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Music

My Small Studio Setup Explained

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In this tutorial, I'll show you my kit list and how I use that kit. I will guide you through both hardware and software tools that will provide the basis for your own small studio set up.

I started making music in 2001. Since then I've upgraded my studio setup several times. Both hardware and software.

With this gear I wanted a strong setup for production, mixing and mastering. I used to have several brands of Hi-Fi speakers before I bought proper studio monitor speakers. Step by step I've replaced every item.

My Setup
This is my kit at the moment: Mackie MR5, Steinberg UR22 and Audio Technica ATH-R70x

Computer

I wanted to buy a new PC in 2015. My aims were music production, sound design, mixing and mastering. I chose a desktop machine for performance reasons. And I didn't want to carry it with me. 

I bought PC, because I didn't want to pay a premium price for an Apple. Processor is a key factor for audio tasks, so I chose an i5 processor with 8GB RAM.

Speakers

I've used a number of speakers over the last 16 years. They were Hi-Fi products so I chose to upgrade to proper entry level studio speakers. 

For Studio speakers I went for the Mackie MR5 Mk3. They're excellent value for the money; I can hear every range with this product. Lows, mids and highs too.

Mackie MR5 mk3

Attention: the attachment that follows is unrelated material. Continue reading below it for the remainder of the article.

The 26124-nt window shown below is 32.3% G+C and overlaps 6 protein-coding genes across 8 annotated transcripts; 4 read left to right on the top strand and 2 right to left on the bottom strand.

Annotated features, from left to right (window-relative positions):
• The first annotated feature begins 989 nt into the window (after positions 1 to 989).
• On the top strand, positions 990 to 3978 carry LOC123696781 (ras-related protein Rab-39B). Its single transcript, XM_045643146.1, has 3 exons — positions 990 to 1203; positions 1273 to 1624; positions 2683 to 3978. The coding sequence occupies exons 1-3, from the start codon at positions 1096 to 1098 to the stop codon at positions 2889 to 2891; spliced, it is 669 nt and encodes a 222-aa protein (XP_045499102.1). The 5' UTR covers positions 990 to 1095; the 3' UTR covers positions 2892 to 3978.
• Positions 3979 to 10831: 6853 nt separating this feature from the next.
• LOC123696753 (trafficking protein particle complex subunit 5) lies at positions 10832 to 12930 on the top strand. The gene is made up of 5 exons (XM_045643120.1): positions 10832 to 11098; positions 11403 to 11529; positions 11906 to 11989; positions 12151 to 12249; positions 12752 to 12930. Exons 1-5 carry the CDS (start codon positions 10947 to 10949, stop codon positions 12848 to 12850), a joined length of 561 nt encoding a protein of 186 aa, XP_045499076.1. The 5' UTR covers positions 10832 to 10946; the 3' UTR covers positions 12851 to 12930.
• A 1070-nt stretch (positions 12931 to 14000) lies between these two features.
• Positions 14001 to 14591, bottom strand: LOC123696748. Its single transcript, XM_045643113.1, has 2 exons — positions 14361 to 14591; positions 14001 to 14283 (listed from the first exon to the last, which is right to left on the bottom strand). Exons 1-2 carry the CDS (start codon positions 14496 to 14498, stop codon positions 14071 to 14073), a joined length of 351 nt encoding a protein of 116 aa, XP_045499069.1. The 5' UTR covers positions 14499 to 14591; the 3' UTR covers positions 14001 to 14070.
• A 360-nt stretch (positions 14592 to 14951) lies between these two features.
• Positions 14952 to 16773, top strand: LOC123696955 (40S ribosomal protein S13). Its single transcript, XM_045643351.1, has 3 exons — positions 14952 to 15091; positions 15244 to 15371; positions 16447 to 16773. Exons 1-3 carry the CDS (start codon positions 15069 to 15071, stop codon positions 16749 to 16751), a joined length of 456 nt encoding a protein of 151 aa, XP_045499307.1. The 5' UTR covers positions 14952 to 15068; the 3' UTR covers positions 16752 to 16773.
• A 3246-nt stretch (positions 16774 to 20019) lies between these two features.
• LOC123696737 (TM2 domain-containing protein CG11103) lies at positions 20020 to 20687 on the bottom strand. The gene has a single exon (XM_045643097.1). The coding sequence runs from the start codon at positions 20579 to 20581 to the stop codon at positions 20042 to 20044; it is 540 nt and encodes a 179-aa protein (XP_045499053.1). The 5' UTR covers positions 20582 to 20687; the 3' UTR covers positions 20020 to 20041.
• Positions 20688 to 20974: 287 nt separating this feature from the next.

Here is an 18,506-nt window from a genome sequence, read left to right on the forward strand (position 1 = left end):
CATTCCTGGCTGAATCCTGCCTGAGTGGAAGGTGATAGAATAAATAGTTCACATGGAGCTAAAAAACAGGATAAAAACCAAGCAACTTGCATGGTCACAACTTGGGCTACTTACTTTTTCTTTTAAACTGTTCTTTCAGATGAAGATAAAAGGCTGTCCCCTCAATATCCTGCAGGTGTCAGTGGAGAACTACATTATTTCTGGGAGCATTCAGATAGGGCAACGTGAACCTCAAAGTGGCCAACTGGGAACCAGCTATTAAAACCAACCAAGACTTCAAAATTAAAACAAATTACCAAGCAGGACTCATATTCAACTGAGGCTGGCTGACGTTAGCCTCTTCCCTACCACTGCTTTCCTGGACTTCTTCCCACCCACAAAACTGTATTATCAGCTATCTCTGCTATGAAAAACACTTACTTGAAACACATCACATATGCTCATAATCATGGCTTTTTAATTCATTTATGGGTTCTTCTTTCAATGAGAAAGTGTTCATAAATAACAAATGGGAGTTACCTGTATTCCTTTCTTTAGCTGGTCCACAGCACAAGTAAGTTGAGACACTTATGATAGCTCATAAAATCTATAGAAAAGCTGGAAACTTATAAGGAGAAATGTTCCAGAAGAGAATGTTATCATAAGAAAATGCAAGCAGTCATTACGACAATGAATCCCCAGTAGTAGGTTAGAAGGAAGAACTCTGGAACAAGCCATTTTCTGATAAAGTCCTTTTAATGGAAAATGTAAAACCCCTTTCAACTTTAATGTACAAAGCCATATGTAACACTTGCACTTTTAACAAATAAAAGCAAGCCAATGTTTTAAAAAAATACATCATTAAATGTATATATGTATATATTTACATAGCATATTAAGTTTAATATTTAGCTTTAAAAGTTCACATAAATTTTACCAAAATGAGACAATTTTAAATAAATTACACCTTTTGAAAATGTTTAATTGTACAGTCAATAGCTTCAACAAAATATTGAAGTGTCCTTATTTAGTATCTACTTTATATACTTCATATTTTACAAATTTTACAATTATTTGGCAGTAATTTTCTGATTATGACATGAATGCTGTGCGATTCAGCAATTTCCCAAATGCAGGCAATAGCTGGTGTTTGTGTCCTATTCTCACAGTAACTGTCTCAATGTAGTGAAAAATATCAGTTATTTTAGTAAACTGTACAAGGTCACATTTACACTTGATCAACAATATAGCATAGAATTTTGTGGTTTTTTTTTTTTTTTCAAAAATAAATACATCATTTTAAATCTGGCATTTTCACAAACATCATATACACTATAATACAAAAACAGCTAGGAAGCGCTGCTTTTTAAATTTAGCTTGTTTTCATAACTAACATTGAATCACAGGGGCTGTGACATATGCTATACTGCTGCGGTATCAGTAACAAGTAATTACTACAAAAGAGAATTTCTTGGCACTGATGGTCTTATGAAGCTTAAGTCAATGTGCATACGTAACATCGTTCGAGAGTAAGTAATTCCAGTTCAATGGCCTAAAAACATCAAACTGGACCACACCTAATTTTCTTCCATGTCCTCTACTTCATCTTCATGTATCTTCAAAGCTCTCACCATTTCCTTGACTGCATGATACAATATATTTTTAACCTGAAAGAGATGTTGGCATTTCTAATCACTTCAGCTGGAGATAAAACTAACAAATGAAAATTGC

I use the Mackie MR5 as an all rounder studio monitor speakers

Headphones

For years I used AKG and Sennheiser DJ cans, after that a Sony 7506 until last year I upgraded to a high-end Audio Technica ATH-R70x. 

I had the money and I was curious what it can do for me. Although high end headphones are not needed and I would recommend an M50x as a middle category product.

Earbuds

I use these for travelling. The MX 170s are cheap and have excellent value. I buy several of them, if either of them goes wrong.

Audio Interface

Great sound cards at a reasonable price are Steinberg UR22 and Focusrite 2i2. 

I chose the UR22 in 2014. The sound is good and dynamic. There are separate pots for mixing between input DAW, headphones and speakers. The case is from strong metal and is durable. Installing the drivers are easy in Microsoft Windows.

Acoustic Pads

The pads below the speakers help to reduce the low-mid range errors. The Auralexes are expensive, but are good quality.

Cables

I put Klotz cables between my sound card and speakers. The components are great, including the outer rubber and plugs.

Handy Recorder

The Zoom H1 is a nice and little portable solution for recording. It has a studio quality sound with recording into WAV files. I use the 44kHz/24bit mode.

Microphone

I use the Shure SM58 for recording screencasts and vocals. They are industry standards for recording voice. The mic is strong like a tank and the sound quality is excellent at this price point.

Midi Keyboard

I used to have a four-octave keyboard. Nowadays I use a two-octave version from Miditech. They are like a stone castle; the material is strong and massive. The keys are full sized. Two octaves are enough for simple melodies, bass and chords. I enjoy using them.

Miditech Midistart 25
I use a 2 octave Midi keyboard for melodies and sometimes drum patterns

Midi Controller

The Novation Launch Control have pots, buttons and pads. They are add-ons for my midi keyboard. Sometimes I use Launch Control for automation.

Hardware

  • Computer: 2015 Intel Core i5 PC, 8GB RAM, 120GB SSD
  • Speakers: Mackie MR5 mk3
  • Headphones: Audio Technica ATH-R70x
  • Earbuds: Sennheiser MX 170
  • Audio interface: Steinberg UR 22
  • Acoustic pads: Auralex MoPAD 4 Pack
  • Cable: Klotz
  • Handy recorder: Zoom H1
  • Mic: Shure SM58
  • MIDI keyboard: Miditech Midistart
  • MIDI controller: Novation Launch Control

Operating System